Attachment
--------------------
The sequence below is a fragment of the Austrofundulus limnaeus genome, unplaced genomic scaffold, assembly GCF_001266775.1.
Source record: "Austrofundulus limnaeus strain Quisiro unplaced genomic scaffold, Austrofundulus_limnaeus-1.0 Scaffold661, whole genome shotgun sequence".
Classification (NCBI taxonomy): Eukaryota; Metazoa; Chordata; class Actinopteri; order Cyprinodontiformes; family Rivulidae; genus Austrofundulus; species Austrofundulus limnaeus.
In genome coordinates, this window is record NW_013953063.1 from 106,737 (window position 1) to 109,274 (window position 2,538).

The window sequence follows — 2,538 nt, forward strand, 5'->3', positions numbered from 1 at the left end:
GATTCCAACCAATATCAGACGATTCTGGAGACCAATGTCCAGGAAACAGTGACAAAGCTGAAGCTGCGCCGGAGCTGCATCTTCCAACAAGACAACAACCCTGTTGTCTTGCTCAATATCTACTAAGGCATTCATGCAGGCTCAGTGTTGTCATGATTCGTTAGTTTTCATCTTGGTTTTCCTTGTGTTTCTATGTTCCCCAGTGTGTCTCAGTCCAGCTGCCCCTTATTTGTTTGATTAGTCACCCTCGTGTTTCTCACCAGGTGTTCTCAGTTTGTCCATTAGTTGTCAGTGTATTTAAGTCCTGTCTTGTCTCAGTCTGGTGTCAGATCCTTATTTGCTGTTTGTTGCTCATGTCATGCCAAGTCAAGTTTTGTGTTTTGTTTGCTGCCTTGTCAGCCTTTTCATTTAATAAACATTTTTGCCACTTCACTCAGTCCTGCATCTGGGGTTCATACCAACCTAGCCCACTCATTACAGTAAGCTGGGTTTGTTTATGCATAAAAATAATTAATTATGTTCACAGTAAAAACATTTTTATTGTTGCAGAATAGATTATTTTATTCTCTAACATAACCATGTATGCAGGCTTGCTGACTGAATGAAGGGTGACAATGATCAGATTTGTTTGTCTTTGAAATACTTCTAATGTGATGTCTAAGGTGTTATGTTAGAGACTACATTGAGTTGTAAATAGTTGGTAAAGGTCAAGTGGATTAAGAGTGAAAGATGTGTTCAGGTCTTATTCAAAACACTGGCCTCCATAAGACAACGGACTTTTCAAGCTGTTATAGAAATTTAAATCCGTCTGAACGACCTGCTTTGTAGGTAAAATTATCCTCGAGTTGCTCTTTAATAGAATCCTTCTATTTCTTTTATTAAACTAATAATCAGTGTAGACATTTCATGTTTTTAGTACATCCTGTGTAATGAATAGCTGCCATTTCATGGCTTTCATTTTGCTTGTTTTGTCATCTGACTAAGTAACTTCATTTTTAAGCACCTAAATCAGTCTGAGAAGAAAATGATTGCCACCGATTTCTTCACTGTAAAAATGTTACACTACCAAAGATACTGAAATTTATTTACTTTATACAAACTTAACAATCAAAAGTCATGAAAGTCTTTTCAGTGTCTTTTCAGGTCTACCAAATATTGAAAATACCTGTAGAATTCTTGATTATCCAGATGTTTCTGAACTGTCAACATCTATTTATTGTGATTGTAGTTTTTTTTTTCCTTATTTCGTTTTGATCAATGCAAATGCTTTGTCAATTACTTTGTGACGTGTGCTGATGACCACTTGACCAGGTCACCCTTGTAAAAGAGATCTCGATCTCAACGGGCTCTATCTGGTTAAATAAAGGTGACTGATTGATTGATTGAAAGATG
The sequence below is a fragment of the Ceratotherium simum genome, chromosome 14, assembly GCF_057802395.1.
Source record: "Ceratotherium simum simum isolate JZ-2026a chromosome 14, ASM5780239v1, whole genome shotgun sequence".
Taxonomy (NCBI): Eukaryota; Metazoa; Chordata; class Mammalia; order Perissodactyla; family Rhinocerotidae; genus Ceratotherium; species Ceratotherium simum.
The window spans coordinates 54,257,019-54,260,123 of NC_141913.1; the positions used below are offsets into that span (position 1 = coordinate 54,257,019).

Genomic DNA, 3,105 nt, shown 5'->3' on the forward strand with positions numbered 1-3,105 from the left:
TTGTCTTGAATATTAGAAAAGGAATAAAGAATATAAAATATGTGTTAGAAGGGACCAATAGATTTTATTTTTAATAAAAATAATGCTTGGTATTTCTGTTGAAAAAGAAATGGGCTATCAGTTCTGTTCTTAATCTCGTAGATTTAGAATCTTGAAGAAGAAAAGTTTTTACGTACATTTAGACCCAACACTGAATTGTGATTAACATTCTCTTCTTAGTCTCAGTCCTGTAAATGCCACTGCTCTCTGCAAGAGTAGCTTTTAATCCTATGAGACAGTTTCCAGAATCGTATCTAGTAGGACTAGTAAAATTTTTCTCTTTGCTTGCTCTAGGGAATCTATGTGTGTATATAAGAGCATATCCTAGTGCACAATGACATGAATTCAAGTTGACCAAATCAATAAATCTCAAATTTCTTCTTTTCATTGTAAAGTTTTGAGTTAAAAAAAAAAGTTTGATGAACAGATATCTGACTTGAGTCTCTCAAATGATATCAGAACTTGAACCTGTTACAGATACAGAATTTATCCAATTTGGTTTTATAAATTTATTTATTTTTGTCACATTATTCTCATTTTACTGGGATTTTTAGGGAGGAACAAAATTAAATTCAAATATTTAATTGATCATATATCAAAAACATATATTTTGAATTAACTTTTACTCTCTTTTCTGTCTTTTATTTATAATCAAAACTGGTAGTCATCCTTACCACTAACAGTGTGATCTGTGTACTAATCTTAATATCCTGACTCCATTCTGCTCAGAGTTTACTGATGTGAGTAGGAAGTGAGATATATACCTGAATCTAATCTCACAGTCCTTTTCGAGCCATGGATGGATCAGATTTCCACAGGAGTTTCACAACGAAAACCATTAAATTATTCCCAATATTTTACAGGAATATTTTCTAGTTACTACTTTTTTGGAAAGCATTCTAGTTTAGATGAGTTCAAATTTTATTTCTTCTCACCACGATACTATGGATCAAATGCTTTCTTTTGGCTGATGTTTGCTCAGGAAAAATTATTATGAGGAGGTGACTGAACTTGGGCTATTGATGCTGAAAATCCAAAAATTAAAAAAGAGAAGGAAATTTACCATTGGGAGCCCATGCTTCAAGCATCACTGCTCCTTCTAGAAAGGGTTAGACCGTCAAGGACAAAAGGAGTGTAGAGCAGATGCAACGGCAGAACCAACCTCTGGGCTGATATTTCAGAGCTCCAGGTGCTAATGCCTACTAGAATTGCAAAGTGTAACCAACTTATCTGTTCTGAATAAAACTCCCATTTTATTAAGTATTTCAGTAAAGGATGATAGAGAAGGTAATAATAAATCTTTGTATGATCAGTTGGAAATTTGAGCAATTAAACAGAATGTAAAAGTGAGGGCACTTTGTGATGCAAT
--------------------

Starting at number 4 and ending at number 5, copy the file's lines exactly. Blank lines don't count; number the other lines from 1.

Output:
In genome coordinates, this window is record NW_013953063.1 from 106,737 (window position 1) to 109,274 (window position 2,538).

The window sequence follows — 2,538 nt, forward strand, 5'->3', positions numbered from 1 at the left end: